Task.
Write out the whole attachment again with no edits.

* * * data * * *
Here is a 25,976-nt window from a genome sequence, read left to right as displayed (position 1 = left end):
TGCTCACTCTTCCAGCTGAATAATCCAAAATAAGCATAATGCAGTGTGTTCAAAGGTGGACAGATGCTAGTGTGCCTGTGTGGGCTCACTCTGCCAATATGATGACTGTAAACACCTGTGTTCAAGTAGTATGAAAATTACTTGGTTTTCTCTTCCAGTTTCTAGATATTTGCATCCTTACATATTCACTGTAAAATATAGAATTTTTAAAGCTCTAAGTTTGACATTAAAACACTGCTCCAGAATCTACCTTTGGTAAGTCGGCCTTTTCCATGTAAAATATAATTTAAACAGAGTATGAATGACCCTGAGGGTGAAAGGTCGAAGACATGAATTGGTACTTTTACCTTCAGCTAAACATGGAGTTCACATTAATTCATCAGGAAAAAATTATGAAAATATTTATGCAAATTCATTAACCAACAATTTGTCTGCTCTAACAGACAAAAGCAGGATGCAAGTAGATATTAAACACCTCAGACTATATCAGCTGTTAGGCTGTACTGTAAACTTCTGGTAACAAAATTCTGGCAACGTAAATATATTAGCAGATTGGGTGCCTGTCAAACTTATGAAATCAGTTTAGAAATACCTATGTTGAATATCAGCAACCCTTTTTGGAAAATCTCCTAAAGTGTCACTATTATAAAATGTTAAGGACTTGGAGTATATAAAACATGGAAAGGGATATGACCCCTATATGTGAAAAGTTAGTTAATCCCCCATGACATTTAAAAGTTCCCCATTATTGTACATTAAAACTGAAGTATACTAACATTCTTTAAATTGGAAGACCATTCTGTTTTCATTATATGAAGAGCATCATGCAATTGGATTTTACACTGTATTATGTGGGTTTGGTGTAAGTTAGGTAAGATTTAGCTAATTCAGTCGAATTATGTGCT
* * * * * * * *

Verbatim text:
Here is a 25,976-nt window from a genome sequence, read left to right as displayed (position 1 = left end):
TGCTCACTCTTCCAGCTGAATAATCCAAAATAAGCATAATGCAGTGTGTTCAAAGGTGGACAGATGCTAGTGTGCCTGTGTGGGCTCACTCTGCCAATATGATGACTGTAAACACCTGTGTTCAAGTAGTATGAAAATTACTTGGTTTTCTCTTCCAGTTTCTAGATATTTGCATCCTTACATATTCACTGTAAAATATAGAATTTTTAAAGCTCTAAGTTTGACATTAAAACACTGCTCCAGAATCTACCTTTGGTAAGTCGGCCTTTTCCATGTAAAATATAATTTAAACAGAGTATGAATGACCCTGAGGGTGAAAGGTCGAAGACATGAATTGGTACTTTTACCTTCAGCTAAACATGGAGTTCACATTAATTCATCAGGAAAAAATTATGAAAATATTTATGCAAATTCATTAACCAACAATTTGTCTGCTCTAACAGACAAAAGCAGGATGCAAGTAGATATTAAACACCTCAGACTATATCAGCTGTTAGGCTGTACTGTAAACTTCTGGTAACAAAATTCTGGCAACGTAAATATATTAGCAGATTGGGTGCCTGTCAAACTTATGAAATCAGTTTAGAAATACCTATGTTGAATATCAGCAACCCTTTTTGGAAAATCTCCTAAAGTGTCACTATTATAAAATGTTAAGGACTTGGAGTATATAAAACATGGAAAGGGATATGACCCCTATATGTGAAAAGTTAGTTAATCCCCCATGACATTTAAAAGTTCCCCATTATTGTACATTAAAACTGAAGTATACTAACATTCTTTAAATTGGAAGACCATTCTGTTTTCATTATATGAAGAGCATCATGCAATTGGATTTTACACTGTATTATGTGGGTTTGGTGTAAGTTAGGTAAGATTTAGCTAATTCAGTCGAATTATGTGCT